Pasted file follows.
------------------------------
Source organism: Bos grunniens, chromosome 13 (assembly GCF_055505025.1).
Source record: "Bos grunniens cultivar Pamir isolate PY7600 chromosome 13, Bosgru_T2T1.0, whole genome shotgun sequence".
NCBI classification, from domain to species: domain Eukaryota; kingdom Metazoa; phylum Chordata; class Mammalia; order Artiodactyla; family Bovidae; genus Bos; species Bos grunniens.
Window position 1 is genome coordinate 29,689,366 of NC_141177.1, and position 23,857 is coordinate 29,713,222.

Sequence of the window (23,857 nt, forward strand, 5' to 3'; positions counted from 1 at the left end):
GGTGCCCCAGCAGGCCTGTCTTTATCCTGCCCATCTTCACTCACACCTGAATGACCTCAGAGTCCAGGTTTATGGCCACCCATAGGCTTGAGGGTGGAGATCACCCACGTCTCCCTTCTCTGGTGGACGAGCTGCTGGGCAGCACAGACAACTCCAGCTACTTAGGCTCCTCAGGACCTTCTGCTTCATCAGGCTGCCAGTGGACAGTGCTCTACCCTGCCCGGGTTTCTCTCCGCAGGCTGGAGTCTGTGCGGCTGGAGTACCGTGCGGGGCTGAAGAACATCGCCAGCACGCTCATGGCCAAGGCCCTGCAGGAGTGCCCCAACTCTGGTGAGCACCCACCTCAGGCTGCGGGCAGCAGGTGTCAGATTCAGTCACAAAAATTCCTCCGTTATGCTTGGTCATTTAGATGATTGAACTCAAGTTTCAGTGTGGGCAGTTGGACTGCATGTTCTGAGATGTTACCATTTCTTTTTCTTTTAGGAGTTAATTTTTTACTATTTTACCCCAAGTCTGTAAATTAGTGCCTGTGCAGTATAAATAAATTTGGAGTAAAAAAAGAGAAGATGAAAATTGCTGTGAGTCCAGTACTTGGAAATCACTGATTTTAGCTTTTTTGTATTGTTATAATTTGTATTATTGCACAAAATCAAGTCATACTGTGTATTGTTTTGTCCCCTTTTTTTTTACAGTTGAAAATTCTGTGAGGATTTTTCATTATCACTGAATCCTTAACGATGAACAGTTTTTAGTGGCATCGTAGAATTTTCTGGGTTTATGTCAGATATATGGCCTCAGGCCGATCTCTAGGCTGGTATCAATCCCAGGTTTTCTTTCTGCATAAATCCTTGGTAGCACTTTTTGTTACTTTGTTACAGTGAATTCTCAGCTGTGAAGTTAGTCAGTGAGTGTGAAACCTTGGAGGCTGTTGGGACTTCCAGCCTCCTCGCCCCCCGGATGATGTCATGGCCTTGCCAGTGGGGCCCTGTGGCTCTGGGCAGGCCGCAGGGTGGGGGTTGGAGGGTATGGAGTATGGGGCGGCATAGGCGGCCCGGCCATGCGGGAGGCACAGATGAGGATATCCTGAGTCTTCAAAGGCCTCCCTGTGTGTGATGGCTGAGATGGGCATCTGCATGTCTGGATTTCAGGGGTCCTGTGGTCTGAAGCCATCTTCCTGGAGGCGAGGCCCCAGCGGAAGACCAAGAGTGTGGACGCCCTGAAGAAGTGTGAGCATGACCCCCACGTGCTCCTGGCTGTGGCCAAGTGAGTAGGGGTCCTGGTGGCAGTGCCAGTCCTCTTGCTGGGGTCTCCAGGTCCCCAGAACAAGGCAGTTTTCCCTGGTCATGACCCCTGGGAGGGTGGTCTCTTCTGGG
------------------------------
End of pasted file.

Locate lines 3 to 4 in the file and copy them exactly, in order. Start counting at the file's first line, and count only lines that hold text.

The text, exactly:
NCBI classification, from domain to species: domain Eukaryota; kingdom Metazoa; phylum Chordata; class Mammalia; order Artiodactyla; family Bovidae; genus Bos; species Bos grunniens.
Window position 1 is genome coordinate 29,689,366 of NC_141177.1, and position 23,857 is coordinate 29,713,222.